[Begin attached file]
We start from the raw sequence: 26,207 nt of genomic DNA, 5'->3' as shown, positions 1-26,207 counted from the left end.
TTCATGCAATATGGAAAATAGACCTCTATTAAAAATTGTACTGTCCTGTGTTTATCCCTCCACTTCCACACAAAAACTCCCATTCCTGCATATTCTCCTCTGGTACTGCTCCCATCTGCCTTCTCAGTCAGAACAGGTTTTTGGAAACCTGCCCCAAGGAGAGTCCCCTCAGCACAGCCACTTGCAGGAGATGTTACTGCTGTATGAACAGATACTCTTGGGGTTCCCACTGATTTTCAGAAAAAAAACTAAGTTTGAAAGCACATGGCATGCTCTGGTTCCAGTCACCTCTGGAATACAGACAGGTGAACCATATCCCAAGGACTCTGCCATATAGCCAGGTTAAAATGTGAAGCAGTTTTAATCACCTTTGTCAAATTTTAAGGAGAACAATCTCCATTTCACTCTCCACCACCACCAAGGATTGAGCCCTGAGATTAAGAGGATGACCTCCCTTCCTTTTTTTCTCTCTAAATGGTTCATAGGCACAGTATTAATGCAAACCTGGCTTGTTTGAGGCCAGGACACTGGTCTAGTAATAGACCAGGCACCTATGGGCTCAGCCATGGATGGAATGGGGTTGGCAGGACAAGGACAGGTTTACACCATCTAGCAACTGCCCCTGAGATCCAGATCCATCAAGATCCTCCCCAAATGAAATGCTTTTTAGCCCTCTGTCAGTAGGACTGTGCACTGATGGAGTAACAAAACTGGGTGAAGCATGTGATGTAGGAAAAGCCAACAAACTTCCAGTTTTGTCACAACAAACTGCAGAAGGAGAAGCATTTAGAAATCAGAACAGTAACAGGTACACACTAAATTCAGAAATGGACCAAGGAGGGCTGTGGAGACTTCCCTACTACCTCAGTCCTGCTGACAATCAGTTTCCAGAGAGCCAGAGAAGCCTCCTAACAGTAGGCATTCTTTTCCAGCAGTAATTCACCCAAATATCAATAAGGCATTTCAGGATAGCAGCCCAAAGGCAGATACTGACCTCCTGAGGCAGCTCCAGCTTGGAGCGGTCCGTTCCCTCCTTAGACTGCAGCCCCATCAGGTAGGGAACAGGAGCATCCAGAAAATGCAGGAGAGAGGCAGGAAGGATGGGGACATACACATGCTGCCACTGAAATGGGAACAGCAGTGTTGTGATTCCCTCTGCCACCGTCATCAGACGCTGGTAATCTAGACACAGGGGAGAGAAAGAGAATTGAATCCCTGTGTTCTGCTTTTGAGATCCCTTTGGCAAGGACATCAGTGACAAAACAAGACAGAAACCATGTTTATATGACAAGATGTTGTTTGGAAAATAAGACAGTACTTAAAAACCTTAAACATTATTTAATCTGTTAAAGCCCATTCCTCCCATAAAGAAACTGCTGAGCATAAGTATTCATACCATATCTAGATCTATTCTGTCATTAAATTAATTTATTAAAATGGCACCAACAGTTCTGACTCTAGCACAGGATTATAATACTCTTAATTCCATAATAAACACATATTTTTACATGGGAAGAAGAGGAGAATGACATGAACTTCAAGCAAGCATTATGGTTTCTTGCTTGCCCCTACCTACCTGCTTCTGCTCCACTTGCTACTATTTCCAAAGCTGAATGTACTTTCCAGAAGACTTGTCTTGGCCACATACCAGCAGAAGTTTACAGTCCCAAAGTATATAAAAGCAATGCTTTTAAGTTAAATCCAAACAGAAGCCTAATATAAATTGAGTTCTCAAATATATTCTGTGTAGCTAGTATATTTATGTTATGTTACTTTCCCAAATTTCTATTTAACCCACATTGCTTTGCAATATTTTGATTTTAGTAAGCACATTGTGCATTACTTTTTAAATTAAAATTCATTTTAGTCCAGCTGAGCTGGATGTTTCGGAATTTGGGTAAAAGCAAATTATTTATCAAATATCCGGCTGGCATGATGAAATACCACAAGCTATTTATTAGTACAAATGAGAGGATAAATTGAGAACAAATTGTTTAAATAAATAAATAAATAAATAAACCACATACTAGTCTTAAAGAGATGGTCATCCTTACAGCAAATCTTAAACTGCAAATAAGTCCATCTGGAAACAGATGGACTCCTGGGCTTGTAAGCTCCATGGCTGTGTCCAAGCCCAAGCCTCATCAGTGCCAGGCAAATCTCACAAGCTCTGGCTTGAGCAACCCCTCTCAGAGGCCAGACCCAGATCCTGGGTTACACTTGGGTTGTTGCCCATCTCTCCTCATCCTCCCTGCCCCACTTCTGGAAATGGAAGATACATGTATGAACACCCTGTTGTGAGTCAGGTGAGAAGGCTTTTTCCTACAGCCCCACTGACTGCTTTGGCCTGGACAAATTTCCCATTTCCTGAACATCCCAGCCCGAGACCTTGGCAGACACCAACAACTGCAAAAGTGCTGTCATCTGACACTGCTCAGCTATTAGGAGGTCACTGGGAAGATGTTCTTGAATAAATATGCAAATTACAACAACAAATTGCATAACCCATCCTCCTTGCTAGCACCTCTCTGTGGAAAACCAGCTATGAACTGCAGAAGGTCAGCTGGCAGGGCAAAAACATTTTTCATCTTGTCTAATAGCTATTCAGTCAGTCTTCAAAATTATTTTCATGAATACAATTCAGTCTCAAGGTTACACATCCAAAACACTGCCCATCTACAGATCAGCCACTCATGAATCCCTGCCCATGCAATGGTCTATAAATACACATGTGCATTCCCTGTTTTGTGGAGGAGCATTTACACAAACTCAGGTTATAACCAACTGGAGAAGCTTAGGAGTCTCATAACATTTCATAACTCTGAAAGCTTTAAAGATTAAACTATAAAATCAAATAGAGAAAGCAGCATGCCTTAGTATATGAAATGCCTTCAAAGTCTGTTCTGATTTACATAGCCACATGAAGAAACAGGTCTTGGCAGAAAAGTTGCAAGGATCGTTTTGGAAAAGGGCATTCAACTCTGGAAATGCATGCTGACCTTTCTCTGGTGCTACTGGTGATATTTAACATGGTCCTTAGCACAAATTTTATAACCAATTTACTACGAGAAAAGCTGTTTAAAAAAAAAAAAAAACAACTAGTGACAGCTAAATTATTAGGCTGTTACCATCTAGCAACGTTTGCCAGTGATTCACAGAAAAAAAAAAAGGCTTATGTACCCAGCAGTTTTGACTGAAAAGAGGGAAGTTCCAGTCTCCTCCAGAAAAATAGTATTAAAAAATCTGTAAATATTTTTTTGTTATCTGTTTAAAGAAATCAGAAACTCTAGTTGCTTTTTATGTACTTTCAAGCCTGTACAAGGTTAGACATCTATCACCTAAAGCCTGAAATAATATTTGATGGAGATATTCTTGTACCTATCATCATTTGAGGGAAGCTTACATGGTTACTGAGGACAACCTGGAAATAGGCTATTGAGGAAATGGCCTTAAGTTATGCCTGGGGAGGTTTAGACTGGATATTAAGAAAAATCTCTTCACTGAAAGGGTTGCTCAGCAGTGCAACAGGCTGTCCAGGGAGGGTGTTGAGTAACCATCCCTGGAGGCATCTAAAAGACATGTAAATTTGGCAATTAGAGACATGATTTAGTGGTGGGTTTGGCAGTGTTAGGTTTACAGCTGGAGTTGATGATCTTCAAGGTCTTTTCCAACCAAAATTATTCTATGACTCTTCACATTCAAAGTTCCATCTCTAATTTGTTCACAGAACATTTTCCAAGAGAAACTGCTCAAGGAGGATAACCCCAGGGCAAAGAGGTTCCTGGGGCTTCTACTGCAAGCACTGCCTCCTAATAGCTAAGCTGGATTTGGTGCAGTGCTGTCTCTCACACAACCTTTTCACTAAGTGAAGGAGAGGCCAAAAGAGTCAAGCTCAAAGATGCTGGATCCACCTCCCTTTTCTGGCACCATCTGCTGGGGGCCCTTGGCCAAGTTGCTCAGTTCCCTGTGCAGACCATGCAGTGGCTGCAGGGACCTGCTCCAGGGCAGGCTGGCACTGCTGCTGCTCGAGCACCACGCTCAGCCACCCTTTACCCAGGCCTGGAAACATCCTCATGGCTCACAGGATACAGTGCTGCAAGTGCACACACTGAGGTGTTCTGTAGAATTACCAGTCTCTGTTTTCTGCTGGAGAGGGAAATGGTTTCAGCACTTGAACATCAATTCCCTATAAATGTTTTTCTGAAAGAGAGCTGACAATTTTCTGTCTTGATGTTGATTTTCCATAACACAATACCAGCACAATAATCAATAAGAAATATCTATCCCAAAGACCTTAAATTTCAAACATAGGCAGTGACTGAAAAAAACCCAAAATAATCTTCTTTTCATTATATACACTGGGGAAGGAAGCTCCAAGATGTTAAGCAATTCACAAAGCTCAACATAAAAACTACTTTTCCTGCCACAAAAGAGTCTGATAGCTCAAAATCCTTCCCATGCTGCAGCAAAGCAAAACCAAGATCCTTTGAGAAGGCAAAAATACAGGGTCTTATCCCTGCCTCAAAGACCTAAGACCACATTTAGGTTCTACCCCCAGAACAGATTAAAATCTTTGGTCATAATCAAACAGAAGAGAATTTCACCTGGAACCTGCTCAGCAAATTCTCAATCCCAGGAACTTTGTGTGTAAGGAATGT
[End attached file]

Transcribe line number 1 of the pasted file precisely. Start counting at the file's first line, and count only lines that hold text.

We start from the raw sequence: 26,207 nt of genomic DNA, 5'->3' as shown, positions 1-26,207 counted from the left end.